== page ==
Friday Focus; India

Didn’t think a sub-continental country located just north of the equator could grow wine? Well, it turns out not only are they able to, but the industry is growing at breakneck speed- and some of it is pretty good!

Looking back through history, grapes have been grown in India for centuries; it is believed they were introduced to northern India by the Persians in 500BC. Whether they were fermented into wine is a bit of a different story however, as many historians believe the grape was simply used as fruit juice. This is due to the lack of any evidence of fermentation containers such as those found throughout so many other ancient wine-producing societies. In the centuries following the introduction of the grape however, there are scraps of evidence that the aristocratic classes and royalty consumed wine (or something very close to it!), while the lower castes consumed a rougher spirit made from Barley, wheat or millet. Upon the arrival of the Muslim Mughal Empire, which ruled most of India from 1526 to 1857, all alcohol was banned due to Islamic restrictions upon its consumption. It wasn’t until the introduction of the ‘Government of India Act’ in 1858, which let the British Crown formally assume direct control of India in the form of the new British Raj, that alcohol was again in fashion. Along with their love of cricket, the Brits brought with them a healthy thirst and viticulture was encouraged, although drink of choice back then leant more towards beer and the thirst-quenching Gin and Tonic. Upon Independence, Mahatma Gandhi in drawing up the new Constitution stated full prohibition of alcohol as a target of the country, though today the only legally-enforced dry state is Gandhi’s home province of Gujarat. Alcohol in India has faced (and today still faces) many blockades, and for the most part throughout history has been either frowned upon or altogether prohibited. Only today is wine finding a true and happy home in modern India. 

Today it is estimated that in this country of 1.25 billion people, there is a middle class of 250 million. As India modernises, it is seeking to import Western culture and traditions, one of which of course is the understanding and consumption of fine wine. As the number of millionaires grows, there are many opportunities for sale of high-quality imported wines; however the low value of the Indian Rupee does not work favourably for the prices of these wines for the majority of consumers. Therefore this largely agrarian country is making the logical step of growing and producing wine themselves! Today there is approximately 111,000 hectares of grapes producing 1.2 million tonnes of grapes, although less than 10% of this is made into wine. The wine-producing regions are focused around the south-central states of Karnataka, Tamil Nadu and Maharashtra- this last region is where the majority of commercial wineries operate out of. Many of the vines are planted on the slopes of the Sahyadri mountain ranges in Maharashtra, between 200-800m above sea level to offset the extreme summer temperatures reached in the seaside towns and cities. The monsoon season thankfully falls during the dormant phase of the vine in June-August, where the regions receive between 600-1500mm of rain per season! Funnily enough, so little rain falls in the spring and summer growth times, irrigation is required in many vineyards!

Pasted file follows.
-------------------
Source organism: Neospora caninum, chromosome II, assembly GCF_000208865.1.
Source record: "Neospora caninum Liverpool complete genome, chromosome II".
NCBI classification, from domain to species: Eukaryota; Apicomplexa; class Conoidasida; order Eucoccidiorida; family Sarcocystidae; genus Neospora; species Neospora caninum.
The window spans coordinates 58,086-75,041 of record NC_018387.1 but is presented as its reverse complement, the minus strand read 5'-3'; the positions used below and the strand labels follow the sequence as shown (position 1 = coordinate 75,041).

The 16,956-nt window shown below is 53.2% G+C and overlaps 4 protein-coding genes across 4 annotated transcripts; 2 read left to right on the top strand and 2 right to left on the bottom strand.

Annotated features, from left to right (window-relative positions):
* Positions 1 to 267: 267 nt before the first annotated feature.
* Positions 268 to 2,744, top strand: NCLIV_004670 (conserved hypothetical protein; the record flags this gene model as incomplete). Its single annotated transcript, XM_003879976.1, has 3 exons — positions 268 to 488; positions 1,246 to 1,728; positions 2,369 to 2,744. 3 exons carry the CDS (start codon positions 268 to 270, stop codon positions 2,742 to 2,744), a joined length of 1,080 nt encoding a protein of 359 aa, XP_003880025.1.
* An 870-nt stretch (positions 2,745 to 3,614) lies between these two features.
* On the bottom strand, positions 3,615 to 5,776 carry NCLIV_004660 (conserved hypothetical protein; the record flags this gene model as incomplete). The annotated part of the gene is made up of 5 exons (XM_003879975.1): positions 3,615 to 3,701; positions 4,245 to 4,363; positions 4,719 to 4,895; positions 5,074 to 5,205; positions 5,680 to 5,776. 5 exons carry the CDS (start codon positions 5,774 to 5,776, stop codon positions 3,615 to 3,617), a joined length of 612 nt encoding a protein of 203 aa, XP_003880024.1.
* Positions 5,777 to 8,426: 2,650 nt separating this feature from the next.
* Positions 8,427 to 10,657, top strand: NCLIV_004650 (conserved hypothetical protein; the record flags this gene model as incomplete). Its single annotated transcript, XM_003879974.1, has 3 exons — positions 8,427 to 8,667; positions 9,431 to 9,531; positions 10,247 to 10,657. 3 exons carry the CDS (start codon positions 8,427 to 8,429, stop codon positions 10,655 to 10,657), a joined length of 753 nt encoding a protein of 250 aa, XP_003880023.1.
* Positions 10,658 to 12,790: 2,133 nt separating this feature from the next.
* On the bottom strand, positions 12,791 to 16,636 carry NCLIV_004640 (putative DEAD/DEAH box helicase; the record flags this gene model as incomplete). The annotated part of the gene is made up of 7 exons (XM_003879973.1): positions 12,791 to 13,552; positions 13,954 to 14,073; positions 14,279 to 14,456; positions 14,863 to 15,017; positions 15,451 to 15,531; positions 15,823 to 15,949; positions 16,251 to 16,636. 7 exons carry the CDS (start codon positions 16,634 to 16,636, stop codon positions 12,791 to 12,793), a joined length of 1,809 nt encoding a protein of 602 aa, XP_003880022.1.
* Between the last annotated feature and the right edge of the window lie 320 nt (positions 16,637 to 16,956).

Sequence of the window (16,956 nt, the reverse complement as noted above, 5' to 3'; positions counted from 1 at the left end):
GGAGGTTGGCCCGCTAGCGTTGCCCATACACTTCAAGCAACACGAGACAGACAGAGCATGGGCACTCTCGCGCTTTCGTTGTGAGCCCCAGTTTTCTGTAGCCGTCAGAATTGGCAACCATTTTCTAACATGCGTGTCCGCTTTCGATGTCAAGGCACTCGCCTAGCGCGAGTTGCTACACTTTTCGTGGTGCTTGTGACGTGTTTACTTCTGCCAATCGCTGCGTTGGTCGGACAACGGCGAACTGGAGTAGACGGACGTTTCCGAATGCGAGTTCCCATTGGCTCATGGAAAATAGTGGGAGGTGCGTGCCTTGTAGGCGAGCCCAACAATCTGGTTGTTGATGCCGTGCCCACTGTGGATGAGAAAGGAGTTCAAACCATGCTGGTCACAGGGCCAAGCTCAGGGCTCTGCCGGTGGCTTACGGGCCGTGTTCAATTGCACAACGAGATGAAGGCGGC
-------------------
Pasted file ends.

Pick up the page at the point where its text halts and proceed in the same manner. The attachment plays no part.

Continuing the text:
The first commercial winery in modern India was opened in 1984 by pioneer vintners Chateau Indage, followed by Grover Vineyards in 1988. Indage succeeded quickly, and produced a sparkling wine with surprising elegance that achieved great success in Britain, however this aggressive expansion eventually led to its downfall. Grover on the other hand took the slower and steadier route; trialling different varieties to see which will work, hiring French oenologists to help with problems, and not releasing a wine until 1992 when they believed it to be good enough. As a result, they still exist today. The true success story however is Sula vineyards. Founded by a former Silicon Valley engineer in 1999, Sula is now the biggest producer in India, responsible for a whopping 80% of the country’s market share in the 2015-16 financial year- a staggering 21% increase in wine sales compared to 2014-15! Sula’s head winemaker Kerry Damskey (a Californian and fellow Masters of Wine student!) has been doing some great things, and is putting Sula at the forefront of this growing market. They are obviously in the right spot in central Maharashtra, as their neighbour is Chandon India, run by French luxury giant Moet-Hennessey!

Wine tourism is becoming a popular pastime for many middle and upper class Indians also. Sula vineyards saw 250,000 tourists come through their doors over the 2015-16 financial year. This is a fantastic indication that locals are becoming interested in learning more about the wines, as well as where they come from and how they are made- a huge step forward for the country’s wine industry.

Mark Faber
Wine Sales Manager